Words of Wisdom from the mouths of babes!

Having just celebrated Mother's Day, let's take a look at the wonderful wisdom of children and why we love them so!

I was driving with my three young children one warm summer evening when a woman in the convertible ahead of us stood up and waved. She was stark naked! As I was reeling from the shock, I heard my 5-year-old shout from the back seat, 'Mom, that lady isn't wearing a seat belt!'

On the first day of school, a first-grader handed his teacher a note from his mother. The note read, 'The opinions expressed by this child are not necessarily those of his parents.'

A woman was trying hard to get the ketchup out of the jar. During her struggle the phone rang so she asked her 4-year-old daughter to answer the phone. 'Mommy can't come to the phone to talk to you right now. She's hitting the bottle.'

A little boy got lost at the YMCA and found himself in the women's locker room.. When he was spotted, the room burst into shrieks, with ladies grabbing towels and running for cover. The little boy watched in amazement and then asked, 'What's the matter, haven't you ever seen a little boy before?'

5) POLICE # 1
While taking a routine vandalism report at an elementary school, I was interrupted by a little girl about 6 years old. Looking up and down at my uniform, she asked, 'Are you a cop? Yes,' I answered and continued writing the report. My mother said if I ever needed help I should ask the police. Is that right?' 'Yes, that's right,' I told her. 'Well, then,' she said as she extended her foot toward me, 'would you please tie my shoe?'

6) POLICE # 2
It was the end of the day when I parked my police van in front of the station. As I gathered my equipment, my K-9 partner, Jake, was barking, and I saw a little boy staring in at me. 'Is that a dog you got back there?' he asked.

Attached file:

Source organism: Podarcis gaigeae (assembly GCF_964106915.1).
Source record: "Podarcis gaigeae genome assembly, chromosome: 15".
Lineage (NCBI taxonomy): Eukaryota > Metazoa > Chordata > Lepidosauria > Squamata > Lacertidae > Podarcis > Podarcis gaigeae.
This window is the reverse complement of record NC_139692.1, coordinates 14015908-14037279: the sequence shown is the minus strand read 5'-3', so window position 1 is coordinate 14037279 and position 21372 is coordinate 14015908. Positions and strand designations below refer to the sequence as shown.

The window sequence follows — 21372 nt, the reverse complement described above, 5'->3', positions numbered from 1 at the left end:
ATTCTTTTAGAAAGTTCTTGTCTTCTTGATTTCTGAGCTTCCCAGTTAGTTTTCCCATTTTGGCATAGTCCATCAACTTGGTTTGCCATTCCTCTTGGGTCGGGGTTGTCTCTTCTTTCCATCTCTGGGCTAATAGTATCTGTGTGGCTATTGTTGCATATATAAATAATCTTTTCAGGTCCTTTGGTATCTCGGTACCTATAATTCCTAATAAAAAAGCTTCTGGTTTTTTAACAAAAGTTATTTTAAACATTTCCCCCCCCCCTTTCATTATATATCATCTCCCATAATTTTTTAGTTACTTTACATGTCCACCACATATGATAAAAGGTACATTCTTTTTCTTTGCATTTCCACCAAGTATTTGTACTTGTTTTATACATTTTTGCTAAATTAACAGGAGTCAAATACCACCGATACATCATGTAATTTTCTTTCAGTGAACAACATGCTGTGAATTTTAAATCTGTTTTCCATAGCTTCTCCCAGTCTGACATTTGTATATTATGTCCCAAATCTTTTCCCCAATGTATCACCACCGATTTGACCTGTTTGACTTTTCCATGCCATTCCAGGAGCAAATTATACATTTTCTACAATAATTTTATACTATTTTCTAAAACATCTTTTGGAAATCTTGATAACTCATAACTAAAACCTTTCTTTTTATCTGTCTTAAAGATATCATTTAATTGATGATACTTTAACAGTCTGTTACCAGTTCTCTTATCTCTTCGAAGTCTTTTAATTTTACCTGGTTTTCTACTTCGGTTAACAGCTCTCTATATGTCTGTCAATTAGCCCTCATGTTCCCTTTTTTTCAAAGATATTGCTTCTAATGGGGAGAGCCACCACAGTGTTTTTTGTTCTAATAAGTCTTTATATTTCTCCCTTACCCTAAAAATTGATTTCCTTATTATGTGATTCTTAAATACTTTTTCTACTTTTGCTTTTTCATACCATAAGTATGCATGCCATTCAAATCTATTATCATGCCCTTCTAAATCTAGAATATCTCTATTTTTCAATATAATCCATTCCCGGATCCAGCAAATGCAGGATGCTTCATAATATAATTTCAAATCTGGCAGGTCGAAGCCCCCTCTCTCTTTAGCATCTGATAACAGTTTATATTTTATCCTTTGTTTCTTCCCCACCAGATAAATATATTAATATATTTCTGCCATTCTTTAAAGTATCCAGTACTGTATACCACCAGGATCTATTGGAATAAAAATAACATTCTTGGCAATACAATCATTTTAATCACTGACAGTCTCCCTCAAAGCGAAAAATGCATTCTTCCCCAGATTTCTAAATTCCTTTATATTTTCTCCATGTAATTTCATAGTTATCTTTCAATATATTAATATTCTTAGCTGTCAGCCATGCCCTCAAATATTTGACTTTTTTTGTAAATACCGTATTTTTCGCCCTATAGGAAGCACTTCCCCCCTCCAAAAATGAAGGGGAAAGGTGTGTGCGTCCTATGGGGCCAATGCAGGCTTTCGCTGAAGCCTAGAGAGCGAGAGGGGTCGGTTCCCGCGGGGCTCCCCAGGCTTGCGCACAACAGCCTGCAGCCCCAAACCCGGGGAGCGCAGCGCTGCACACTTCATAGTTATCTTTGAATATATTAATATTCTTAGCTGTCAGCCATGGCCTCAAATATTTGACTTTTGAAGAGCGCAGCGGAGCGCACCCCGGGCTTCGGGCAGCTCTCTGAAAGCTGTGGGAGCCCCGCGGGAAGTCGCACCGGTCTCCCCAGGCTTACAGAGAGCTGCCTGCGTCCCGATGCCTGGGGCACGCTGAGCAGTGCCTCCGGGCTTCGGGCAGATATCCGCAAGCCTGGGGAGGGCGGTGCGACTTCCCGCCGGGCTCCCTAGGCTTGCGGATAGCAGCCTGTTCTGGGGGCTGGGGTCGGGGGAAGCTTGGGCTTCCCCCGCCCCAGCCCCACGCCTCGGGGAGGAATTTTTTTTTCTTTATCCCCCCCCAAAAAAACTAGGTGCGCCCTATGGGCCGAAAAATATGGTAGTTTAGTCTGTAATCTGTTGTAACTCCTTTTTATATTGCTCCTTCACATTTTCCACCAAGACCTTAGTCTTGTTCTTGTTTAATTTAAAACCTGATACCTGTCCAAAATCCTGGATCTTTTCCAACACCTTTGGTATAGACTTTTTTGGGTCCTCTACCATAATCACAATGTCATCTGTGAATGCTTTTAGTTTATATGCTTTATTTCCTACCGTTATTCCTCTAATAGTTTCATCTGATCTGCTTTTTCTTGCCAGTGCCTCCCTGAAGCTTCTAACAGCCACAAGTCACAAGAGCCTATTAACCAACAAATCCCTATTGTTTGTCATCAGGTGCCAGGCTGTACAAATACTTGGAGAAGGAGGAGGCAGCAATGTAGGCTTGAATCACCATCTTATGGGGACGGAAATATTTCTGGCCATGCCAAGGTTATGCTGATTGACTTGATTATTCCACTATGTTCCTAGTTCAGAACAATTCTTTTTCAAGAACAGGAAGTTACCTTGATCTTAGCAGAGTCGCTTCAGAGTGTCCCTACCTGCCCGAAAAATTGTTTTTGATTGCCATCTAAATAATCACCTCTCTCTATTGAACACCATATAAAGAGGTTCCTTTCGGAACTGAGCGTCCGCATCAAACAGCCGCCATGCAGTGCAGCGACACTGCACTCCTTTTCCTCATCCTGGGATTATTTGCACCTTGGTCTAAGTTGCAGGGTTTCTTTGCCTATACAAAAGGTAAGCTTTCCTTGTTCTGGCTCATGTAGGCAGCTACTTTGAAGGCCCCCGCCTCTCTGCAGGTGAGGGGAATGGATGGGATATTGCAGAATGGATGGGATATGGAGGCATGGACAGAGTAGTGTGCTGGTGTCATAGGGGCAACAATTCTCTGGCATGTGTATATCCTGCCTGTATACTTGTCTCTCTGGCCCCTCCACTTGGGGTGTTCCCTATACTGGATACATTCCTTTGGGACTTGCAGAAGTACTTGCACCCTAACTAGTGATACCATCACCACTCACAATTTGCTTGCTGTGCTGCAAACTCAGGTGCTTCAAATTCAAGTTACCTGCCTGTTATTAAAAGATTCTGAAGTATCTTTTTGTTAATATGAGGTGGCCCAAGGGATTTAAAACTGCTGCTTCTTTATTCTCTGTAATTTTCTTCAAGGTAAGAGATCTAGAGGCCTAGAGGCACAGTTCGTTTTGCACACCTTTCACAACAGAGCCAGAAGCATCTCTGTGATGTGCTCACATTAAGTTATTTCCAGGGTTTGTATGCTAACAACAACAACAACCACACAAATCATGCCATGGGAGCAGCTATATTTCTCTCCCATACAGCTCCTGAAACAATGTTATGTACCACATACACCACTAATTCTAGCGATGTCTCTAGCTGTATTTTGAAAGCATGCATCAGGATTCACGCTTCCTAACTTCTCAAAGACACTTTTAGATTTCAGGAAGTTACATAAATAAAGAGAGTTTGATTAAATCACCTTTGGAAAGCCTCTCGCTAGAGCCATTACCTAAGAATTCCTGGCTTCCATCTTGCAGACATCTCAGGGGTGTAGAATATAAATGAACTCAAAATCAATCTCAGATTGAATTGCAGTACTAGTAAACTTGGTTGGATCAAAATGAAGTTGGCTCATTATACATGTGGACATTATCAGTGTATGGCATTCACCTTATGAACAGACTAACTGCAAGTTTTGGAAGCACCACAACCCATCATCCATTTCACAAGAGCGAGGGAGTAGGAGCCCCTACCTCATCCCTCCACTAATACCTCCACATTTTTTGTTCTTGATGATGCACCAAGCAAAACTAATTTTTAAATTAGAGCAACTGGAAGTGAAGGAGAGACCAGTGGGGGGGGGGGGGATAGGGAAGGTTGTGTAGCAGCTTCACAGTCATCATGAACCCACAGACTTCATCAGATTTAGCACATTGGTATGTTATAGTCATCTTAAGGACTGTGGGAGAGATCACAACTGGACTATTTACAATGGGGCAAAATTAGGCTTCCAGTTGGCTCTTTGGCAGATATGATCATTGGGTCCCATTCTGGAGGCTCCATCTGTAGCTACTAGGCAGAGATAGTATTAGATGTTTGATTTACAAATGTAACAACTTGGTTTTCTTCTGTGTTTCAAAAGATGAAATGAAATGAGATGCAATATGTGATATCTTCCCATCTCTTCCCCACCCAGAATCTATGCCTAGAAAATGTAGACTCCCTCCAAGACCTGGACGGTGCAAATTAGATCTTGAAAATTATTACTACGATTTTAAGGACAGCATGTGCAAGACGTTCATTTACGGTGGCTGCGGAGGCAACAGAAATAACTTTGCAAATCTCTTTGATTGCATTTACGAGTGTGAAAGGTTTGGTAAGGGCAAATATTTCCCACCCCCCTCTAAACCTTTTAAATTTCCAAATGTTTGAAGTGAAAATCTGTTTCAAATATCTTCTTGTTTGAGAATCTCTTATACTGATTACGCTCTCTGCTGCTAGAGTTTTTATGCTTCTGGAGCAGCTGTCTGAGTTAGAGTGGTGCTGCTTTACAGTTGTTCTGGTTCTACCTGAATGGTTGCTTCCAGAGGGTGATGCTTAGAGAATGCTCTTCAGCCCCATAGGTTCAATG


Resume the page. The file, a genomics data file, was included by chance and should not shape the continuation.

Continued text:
'It sure is,' I replied.
Puzzled, the boy looked at me and then towards the back of the van. Finally he said, 'What'd he do?'

While working for an organization that delivers lunches to elderly shut-ins, I used to take my 4-year-old daughter on my afternoon rounds. She was unfailingly intrigued by the various appliances of old age, particularly the canes, walkers and wheelchairs. One day I found her staring at a pair of false teeth soaking in a glass. As I braced myself for the inevitable barrage of questions, she merely turned and whispered, 'The tooth fairy will never believe this!'

A little girl was watching her parents dress for a party. When she saw her dad donning his tuxedo, she warned, 'Daddy, you shouldn't wear that suit.'
'And why not, darling?'
'You know that it always gives you a headache the next morning.'

While walking along the sidewalk in front of his church, our minister heard the intoning of a prayer that nearly made his collar wilt. Apparently, his 5-year-old son and his playmates had found a dead robin. Feeling that proper burial should be performed, they had secured a small box and cotton batting, then dug a hole and made ready for the disposal of the deceased.